NASA's Terra satellite passed over the northwestern Pacific Ocean and provided a final view of Tropical Depression Peipah.
Peipah developed on Sept. 14 as a depression. It was the seventeenth (17W) tropical depression of the Northwestern Pacific Ocean typhoon season. On Sept. 15 at 11 a.m. EDT (1500 UTC) the depression strengthened into a tropical storm with maximum sustained winds near 35 knots (40 mph) and was renamed Peipah. On Sept. 16, Peipah weakened back to a depression.
On Sept. 16, the Moderate Resolution Imaging Spectroradiometer or MODIS instrument aboard NASA's Terra satellite provided a visible image of Peipah. The storm had diminished to a swirl of clouds, with only a small area of strong thunderstorms southwest of the center. Wind shear from the northeast pushed those storms southwest of center.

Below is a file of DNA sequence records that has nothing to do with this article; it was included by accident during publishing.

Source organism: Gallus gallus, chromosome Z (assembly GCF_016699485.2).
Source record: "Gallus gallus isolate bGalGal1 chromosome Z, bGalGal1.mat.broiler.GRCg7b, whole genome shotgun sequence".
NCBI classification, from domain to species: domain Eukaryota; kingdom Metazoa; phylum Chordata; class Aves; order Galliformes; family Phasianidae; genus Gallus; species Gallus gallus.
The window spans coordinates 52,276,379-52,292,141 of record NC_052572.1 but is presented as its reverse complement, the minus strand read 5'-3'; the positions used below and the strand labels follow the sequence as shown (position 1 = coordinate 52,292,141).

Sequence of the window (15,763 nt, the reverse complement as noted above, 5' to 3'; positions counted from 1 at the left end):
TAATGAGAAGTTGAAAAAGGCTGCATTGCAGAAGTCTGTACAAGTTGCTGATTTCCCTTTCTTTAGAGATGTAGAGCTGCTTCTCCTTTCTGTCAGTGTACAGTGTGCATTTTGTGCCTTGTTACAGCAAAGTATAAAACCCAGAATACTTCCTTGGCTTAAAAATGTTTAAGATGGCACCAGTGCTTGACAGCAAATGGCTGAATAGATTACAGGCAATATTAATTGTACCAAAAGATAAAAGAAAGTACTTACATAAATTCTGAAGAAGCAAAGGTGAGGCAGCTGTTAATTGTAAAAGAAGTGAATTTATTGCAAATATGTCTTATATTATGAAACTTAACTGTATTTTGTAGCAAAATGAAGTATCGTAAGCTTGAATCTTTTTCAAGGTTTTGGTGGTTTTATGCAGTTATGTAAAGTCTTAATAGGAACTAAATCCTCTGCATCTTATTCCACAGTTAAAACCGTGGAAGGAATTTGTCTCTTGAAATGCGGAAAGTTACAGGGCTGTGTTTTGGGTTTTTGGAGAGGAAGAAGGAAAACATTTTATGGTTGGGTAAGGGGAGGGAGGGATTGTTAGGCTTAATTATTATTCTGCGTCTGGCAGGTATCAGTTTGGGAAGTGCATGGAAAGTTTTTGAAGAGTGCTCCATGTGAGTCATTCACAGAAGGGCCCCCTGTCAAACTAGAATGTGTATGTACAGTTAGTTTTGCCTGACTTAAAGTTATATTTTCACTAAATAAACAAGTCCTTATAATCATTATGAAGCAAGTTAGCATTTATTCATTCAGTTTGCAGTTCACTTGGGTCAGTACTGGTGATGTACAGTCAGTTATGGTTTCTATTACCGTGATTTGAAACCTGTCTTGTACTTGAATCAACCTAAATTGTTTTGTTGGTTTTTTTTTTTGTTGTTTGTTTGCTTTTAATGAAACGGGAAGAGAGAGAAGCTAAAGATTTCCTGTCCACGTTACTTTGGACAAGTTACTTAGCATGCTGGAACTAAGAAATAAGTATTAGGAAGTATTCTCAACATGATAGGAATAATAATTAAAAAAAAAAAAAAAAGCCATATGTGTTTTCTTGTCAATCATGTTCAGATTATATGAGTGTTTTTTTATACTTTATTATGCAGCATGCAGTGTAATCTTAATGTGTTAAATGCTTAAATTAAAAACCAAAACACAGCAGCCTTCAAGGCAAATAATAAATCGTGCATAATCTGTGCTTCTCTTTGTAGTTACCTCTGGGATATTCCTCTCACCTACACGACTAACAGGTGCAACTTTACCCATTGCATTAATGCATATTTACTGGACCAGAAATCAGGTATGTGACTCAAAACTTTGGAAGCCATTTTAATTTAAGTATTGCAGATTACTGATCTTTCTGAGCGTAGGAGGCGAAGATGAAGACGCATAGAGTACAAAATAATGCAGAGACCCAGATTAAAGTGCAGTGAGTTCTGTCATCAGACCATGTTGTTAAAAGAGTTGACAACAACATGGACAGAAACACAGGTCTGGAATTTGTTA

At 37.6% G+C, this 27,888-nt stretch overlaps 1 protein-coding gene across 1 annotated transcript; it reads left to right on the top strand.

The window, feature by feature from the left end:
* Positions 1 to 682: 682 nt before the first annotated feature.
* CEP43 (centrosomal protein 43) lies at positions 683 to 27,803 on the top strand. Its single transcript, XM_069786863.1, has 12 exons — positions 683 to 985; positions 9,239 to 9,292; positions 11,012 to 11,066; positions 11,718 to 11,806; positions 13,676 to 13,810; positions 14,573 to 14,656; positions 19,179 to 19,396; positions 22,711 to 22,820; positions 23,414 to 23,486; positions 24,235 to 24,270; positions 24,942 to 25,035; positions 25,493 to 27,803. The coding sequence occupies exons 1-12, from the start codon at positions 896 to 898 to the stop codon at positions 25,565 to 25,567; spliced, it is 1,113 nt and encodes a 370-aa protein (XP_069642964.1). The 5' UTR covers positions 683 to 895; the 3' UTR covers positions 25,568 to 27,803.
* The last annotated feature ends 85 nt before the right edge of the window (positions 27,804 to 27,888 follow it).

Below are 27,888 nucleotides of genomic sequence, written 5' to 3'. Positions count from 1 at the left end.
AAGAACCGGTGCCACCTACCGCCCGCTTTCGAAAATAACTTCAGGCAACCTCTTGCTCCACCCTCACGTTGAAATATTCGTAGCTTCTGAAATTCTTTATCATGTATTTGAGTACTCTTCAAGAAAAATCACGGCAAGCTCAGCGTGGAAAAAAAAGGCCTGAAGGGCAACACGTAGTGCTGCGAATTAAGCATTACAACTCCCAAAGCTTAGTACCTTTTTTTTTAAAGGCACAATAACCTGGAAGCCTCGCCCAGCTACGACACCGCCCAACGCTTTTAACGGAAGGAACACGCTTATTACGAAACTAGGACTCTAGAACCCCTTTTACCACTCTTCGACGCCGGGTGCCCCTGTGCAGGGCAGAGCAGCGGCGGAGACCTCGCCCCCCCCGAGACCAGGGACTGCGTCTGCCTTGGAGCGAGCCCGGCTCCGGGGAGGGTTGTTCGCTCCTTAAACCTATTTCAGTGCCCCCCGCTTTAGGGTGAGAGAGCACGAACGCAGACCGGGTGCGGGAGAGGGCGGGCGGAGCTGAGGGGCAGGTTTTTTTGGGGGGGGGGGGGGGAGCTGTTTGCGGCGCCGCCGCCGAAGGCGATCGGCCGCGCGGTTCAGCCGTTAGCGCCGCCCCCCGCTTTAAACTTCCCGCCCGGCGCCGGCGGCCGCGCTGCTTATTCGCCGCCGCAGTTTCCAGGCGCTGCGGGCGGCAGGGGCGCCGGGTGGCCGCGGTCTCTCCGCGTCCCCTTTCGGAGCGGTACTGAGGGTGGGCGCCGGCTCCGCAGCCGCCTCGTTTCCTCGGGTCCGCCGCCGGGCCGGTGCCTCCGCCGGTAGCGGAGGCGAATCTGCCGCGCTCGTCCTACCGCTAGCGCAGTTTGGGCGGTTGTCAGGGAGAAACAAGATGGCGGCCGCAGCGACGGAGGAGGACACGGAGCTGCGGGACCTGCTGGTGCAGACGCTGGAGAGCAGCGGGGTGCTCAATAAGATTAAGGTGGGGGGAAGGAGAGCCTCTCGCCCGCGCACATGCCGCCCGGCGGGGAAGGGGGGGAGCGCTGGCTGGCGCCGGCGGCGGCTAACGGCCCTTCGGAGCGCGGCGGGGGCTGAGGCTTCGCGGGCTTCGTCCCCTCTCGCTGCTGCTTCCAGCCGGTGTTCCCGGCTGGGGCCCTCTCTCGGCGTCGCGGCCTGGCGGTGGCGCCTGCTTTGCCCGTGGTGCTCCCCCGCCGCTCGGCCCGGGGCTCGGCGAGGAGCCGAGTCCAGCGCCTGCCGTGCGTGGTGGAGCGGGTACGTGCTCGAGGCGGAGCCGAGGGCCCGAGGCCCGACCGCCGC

In general, wind shear is a measure of how the speed and direction of winds change with altitude. Tropical cyclones are like rotating cylinders of winds. Each level needs to be stacked on top each other vertically in order for the storm to maintain strength or intensify. Wind shear occurs when winds at different levels of the atmosphere push against the rotating cylinder of winds, weakening the rotation by pushing it apart at different levels.
Tropical Depression Peipah was dissipating on Sept. 16 at 11 a.m. EDT (1500 UTC). It was centered near 24.8 degrees north latitude and 142.8 degrees east longitude, about 82 miles east of Iwo To Island, Japan. Peipah was moving to the northwest and had maximum sustained winds near 25 knots.
The Joint Typhoon Warning Center issued their final warning on the system as it continued to dissipate.
By Rob Gutro
NASA's Goddard Space Flight Center